MADISON, Wis. — An analysis by One Wisconsin Now shows that companies which currently administer Medicare Part D prescription drug plans in Wisconsin have donated in last several years $1.3 million to the campaigns of Gov. Scott Walker and the Republican Governors Association, which spent $5 million to elect Walker in 2010. Actions by Gov. Walker which threaten SeniorCare could hand $100 million to companies administering the more costly federal Medicare Part D program in Wisconsin.
“Seniors across Wisconsin are asking why Gov. Walker wants to ‘dismantle’ SeniorCare and raise their prescription drug costs,” said Scot Ross, One Wisconsin Now Executive Director. “Between Gov. Walker’s campaign and the Republicans Governors Association, there are 1.3 million reasons – the $1.3 million contributions made by companies which handle private drug plans in Wisconsin and their employees.”
According to records obtained from the Internal Revenue Service and records at the Wisconsin Campaign Finance Information System:
- Walker’s gubernatorial campaign received $24,976 in contributions from the employees of the private companies administering Medicare Part D in Wisconsin and an additional $1,250 in Political Action Committee money.
- Walker’s outside campaign machine at the Republican Governors Association, which spent $5 million to get him elected, has received $1.28 million in the last several years from private companies administering Medicare Part D in Wisconsin.
The list of private companies providing Medicare Part D benefits in Wisconsin is available at: http://www.dhs.wisconsin.gov/ltcare/Partners/infoseries/RS09-01_WIplan1.pdf. Among those companies, the following made contributions to Walker, to the Republican Governors Association, or both: AETNA, Anthem Blue Cross & Blue Shield, Cigna Health Care, Coventry Health Care, Dean Health Systems, First Health, Health Net, HealthSpring, Humana, United HealthCare, Wisconsin Physicians Service.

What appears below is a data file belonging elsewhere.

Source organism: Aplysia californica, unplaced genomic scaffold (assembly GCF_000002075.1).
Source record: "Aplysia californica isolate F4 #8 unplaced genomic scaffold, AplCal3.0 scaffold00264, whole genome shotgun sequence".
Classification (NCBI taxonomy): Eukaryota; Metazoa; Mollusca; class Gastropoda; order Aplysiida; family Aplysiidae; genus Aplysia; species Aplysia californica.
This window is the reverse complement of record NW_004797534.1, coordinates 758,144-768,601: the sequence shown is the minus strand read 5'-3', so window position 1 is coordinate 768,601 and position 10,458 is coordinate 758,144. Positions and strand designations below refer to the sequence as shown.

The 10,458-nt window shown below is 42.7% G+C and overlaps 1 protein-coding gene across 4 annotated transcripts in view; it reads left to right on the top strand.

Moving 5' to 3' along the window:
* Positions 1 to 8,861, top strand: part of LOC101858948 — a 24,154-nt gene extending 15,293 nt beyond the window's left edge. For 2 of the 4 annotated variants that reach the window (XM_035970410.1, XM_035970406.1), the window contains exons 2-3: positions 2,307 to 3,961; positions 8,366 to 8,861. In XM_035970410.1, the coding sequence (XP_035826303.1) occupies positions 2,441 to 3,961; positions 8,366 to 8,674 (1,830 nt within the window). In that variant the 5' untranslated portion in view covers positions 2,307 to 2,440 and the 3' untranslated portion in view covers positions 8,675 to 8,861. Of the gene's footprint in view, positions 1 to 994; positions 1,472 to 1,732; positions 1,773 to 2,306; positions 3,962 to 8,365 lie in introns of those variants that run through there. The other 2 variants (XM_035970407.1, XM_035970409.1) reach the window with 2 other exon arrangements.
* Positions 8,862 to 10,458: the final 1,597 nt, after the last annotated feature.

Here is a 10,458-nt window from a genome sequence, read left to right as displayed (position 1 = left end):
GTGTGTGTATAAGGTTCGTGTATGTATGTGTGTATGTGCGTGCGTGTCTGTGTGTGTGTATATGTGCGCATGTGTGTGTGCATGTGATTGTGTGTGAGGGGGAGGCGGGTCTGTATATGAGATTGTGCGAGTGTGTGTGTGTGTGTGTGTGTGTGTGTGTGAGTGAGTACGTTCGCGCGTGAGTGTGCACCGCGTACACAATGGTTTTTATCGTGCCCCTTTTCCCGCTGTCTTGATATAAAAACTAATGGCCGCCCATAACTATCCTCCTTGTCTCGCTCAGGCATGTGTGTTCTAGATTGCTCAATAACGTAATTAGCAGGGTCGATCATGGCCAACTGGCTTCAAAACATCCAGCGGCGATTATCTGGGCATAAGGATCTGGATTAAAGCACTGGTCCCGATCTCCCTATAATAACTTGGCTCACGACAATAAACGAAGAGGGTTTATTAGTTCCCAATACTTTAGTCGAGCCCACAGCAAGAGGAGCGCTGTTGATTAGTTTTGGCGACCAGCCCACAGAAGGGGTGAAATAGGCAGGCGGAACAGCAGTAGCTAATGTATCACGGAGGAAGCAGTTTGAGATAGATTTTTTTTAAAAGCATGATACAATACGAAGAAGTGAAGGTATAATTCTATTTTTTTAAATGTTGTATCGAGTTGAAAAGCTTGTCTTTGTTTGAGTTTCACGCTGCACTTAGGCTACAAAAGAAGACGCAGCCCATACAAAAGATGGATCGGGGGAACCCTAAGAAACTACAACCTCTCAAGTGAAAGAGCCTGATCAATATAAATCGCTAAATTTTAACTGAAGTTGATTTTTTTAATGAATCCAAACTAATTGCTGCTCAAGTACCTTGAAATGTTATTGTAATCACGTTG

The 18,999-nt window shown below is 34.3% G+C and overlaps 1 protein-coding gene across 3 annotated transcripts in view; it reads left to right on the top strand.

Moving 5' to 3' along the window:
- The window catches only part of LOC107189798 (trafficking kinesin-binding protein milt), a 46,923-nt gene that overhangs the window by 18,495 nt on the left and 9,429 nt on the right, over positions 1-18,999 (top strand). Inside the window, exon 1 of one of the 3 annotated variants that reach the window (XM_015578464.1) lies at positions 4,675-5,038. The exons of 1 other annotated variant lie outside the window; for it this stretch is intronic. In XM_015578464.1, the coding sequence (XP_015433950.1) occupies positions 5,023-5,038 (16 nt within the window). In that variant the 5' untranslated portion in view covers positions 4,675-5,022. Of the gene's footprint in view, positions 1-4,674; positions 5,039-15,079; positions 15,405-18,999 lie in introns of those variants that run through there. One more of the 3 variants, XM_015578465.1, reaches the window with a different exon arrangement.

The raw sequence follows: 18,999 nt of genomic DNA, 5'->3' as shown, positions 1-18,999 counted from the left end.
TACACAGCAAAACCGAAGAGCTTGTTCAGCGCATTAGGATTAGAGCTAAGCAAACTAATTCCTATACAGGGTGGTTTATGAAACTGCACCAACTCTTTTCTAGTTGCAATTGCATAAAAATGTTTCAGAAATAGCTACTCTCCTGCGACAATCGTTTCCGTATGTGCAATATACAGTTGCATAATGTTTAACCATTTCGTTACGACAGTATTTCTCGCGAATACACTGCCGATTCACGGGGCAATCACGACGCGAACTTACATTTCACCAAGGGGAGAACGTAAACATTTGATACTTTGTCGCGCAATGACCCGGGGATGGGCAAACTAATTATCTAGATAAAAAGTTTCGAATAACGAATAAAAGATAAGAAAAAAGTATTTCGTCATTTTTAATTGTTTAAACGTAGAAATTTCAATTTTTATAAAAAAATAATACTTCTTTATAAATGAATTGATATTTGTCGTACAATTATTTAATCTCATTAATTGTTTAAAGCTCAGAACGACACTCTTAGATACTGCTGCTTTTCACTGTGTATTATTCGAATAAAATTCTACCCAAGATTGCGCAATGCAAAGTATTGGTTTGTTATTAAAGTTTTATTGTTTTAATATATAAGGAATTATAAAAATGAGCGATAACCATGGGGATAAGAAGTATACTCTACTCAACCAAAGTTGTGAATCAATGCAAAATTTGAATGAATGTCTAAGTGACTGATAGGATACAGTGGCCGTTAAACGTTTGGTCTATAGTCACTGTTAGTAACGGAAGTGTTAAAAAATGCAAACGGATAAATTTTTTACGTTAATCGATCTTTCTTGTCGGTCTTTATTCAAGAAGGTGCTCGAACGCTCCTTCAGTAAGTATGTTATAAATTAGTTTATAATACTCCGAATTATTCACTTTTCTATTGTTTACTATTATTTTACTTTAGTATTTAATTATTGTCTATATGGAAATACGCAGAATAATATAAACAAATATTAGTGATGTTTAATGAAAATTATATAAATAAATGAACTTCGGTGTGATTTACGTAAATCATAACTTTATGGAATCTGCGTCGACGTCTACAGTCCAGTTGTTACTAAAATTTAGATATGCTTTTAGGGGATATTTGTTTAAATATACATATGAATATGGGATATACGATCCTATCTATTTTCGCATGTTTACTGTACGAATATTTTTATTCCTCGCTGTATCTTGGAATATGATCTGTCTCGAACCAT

In addition to this, Walker’s deputy chief of staff is a former lobbyist for United HealthCare, one of the state’s Medicare Part D providers. During the 2009-10 session, United HealthCare spent $308,000 in state lobbying costs.
“Our seniors should not have to pay back Gov. Walker’s campaign favors with higher prescription drug costs,” said Ross. “SeniorCare is a bipartisan plan and the best way to get seniors affordable prescription drugs – everyone from Sen. Herb Kohl to Scott McCallum supported SeniorCare for Wisconsin – everyone but Gov. Walker.”
The $100 million related to Medicare Part D will come because unlike SeniorCare, drug companies are forbidden from negotiating lower drug costs under the federal Medicare Part D Plan. This was in part why Medicare Part D was finally passed at 3:00 in the morning after the longest open roll call vote in Congressional history, and regularly vilified as little more than a windfall for the pharmaceutical drug industry.
“Once again, Gov. Walker’s idea of ‘shared sacrifice’ is seniors and the middle class must sacrifice, so Walker’s campaign contributors can share our tax dollars,” said Ross. “Seniors will be asking Gov. Walker’s lapdogs in the Republican-controlled legislature why Walker’s campaign contributors are more important than getting them life-saving medicines.”